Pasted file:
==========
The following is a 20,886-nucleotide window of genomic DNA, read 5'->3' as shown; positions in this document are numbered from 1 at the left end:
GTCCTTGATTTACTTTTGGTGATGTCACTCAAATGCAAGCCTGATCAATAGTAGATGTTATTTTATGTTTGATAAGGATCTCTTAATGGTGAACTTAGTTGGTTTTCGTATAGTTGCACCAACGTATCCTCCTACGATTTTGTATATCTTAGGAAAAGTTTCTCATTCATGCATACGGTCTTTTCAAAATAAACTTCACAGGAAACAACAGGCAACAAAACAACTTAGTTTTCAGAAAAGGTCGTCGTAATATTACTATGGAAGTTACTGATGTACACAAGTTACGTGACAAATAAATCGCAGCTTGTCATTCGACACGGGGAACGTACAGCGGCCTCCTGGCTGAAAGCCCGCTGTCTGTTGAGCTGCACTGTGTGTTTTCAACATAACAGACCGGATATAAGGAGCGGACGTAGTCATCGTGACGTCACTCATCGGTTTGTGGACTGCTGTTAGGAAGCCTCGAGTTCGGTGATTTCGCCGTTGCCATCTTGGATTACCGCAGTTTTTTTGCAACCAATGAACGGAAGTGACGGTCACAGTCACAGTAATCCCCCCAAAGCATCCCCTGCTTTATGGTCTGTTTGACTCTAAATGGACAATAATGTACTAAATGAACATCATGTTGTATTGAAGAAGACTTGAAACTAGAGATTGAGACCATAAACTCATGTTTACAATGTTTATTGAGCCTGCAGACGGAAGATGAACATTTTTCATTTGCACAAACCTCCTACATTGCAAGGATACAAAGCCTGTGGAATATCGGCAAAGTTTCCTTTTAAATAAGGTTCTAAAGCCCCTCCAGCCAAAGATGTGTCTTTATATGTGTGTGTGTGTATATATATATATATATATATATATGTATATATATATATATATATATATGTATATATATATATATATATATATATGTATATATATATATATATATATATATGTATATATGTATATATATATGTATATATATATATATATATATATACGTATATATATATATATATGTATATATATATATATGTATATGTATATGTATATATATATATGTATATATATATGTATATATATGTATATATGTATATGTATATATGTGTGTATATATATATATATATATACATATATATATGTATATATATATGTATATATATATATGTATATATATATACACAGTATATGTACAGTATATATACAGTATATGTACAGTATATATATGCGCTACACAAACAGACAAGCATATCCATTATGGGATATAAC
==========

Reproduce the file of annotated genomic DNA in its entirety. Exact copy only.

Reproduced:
The following is a 20,886-nucleotide window of genomic DNA, read 5'->3' as shown; positions in this document are numbered from 1 at the left end:
GTCCTTGATTTACTTTTGGTGATGTCACTCAAATGCAAGCCTGATCAATAGTAGATGTTATTTTATGTTTGATAAGGATCTCTTAATGGTGAACTTAGTTGGTTTTCGTATAGTTGCACCAACGTATCCTCCTACGATTTTGTATATCTTAGGAAAAGTTTCTCATTCATGCATACGGTCTTTTCAAAATAAACTTCACAGGAAACAACAGGCAACAAAACAACTTAGTTTTCAGAAAAGGTCGTCGTAATATTACTATGGAAGTTACTGATGTACACAAGTTACGTGACAAATAAATCGCAGCTTGTCATTCGACACGGGGAACGTACAGCGGCCTCCTGGCTGAAAGCCCGCTGTCTGTTGAGCTGCACTGTGTGTTTTCAACATAACAGACCGGATATAAGGAGCGGACGTAGTCATCGTGACGTCACTCATCGGTTTGTGGACTGCTGTTAGGAAGCCTCGAGTTCGGTGATTTCGCCGTTGCCATCTTGGATTACCGCAGTTTTTTTGCAACCAATGAACGGAAGTGACGGTCACAGTCACAGTAATCCCCCCAAAGCATCCCCTGCTTTATGGTCTGTTTGACTCTAAATGGACAATAATGTACTAAATGAACATCATGTTGTATTGAAGAAGACTTGAAACTAGAGATTGAGACCATAAACTCATGTTTACAATGTTTATTGAGCCTGCAGACGGAAGATGAACATTTTTCATTTGCACAAACCTCCTACATTGCAAGGATACAAAGCCTGTGGAATATCGGCAAAGTTTCCTTTTAAATAAGGTTCTAAAGCCCCTCCAGCCAAAGATGTGTCTTTATATGTGTGTGTGTGTATATATATATATATATATATATATGTATATATATATATATATATATATGTATATATATATATATATATATATATGTATATATATATATATATATATATATGTATATATGTATATATATATGTATATATATATATATATATATATACGTATATATATATATATATGTATATATATATATATGTATATGTATATGTATATATATATATGTATATATATATGTATATATATGTATATATGTATATGTATATATGTGTGTATATATATATATATATATACATATATATATGTATATATATATGTATATATATATATGTATATATATATACACAGTATATGTACAGTATATATACAGTATATGTACAGTATATATATGCGCTACACAAACAGACAAGCATATCCATTATGGGATATAAC